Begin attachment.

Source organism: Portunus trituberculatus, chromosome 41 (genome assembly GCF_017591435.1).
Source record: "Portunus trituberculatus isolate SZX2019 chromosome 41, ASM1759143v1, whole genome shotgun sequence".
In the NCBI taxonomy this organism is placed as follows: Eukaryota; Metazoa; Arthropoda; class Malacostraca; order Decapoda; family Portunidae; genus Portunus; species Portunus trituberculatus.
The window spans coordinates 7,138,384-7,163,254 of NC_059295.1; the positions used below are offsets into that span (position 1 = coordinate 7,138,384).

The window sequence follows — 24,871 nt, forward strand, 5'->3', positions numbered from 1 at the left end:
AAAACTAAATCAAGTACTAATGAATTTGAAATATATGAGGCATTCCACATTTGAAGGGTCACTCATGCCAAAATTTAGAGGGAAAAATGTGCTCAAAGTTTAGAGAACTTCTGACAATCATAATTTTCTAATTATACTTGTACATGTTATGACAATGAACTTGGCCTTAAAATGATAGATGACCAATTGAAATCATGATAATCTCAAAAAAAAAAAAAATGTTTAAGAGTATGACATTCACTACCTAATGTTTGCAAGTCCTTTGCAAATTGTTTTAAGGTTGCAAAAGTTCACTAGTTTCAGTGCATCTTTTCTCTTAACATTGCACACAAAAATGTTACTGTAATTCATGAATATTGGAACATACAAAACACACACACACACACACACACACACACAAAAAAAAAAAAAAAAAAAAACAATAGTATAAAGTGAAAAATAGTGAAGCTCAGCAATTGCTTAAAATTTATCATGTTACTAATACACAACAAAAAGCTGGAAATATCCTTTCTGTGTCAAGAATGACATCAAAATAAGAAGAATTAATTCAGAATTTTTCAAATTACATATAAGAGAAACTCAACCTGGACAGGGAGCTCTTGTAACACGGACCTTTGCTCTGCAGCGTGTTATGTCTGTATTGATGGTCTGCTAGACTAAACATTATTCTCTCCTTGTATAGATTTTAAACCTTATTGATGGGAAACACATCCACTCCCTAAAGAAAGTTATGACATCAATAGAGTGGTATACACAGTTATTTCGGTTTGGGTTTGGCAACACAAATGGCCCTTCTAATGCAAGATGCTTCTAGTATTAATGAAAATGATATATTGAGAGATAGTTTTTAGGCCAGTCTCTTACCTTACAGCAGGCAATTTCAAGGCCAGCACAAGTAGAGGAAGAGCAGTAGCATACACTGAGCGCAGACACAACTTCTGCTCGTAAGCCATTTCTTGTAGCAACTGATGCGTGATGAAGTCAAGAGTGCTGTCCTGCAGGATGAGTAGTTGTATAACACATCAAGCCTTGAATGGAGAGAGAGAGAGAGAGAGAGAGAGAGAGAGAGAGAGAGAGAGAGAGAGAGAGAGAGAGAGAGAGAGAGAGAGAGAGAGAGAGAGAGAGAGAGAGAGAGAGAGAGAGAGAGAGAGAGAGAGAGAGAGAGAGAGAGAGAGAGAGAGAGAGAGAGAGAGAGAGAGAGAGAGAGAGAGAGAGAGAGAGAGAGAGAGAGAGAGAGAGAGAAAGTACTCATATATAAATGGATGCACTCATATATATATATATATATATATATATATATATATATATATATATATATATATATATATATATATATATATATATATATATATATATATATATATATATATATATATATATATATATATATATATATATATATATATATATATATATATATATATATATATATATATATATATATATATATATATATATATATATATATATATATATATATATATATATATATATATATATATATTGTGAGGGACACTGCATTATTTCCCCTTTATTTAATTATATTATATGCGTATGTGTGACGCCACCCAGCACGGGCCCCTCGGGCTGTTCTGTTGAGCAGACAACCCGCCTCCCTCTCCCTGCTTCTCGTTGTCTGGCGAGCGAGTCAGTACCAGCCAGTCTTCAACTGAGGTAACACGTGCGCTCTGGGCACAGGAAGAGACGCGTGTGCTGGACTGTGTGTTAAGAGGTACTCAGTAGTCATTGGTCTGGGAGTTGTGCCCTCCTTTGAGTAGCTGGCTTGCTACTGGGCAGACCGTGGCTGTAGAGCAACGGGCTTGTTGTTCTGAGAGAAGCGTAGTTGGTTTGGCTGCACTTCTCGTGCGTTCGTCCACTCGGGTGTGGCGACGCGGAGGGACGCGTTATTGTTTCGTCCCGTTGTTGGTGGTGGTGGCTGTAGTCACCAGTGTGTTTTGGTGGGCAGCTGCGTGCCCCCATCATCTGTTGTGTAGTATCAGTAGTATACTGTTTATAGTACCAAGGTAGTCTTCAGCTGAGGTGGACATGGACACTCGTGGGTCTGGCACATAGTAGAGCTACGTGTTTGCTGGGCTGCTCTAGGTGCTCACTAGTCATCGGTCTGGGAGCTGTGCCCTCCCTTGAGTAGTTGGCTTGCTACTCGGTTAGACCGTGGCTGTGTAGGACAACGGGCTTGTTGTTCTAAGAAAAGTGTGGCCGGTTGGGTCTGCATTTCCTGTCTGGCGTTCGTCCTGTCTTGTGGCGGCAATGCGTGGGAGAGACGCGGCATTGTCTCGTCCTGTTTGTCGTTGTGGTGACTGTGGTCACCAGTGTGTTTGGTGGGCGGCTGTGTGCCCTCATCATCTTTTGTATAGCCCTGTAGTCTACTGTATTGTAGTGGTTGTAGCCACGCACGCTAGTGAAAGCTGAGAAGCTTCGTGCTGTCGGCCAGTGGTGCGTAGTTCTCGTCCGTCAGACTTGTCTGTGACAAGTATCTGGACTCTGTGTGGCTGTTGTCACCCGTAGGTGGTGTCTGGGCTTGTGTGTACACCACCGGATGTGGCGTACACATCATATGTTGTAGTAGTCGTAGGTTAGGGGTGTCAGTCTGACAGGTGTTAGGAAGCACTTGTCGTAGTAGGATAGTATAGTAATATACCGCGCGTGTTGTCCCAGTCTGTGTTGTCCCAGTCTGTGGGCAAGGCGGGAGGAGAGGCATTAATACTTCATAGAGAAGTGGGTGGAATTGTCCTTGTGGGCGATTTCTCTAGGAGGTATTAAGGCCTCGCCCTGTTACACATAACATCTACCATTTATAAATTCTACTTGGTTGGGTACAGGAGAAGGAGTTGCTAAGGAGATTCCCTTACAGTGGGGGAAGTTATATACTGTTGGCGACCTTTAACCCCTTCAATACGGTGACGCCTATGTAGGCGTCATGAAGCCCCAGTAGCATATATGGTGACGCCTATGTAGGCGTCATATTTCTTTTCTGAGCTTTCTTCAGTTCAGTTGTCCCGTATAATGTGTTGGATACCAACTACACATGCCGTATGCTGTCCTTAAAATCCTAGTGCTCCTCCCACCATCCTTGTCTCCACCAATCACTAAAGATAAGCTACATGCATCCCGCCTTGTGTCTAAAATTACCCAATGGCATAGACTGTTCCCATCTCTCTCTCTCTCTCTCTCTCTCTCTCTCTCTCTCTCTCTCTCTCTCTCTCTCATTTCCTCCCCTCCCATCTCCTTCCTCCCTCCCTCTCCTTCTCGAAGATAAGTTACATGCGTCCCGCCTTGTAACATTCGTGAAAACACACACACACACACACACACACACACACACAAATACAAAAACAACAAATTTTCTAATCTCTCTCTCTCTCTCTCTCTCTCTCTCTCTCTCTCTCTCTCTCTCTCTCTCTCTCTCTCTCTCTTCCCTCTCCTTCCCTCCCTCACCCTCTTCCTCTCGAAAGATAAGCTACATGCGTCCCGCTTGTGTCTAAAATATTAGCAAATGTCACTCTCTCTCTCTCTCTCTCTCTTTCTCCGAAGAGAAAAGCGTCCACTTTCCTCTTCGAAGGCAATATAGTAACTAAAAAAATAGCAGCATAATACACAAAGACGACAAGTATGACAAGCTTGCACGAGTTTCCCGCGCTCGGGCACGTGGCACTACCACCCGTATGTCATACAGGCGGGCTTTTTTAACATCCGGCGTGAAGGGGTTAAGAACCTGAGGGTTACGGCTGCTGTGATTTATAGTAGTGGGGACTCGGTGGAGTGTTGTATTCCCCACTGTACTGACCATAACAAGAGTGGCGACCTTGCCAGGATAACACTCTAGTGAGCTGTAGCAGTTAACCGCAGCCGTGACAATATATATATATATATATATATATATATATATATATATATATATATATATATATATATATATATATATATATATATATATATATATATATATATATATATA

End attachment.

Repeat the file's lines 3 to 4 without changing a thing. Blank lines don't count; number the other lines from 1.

In the NCBI taxonomy this organism is placed as follows: Eukaryota; Metazoa; Arthropoda; class Malacostraca; order Decapoda; family Portunidae; genus Portunus; species Portunus trituberculatus.
The window spans coordinates 7,138,384-7,163,254 of NC_059295.1; the positions used below are offsets into that span (position 1 = coordinate 7,138,384).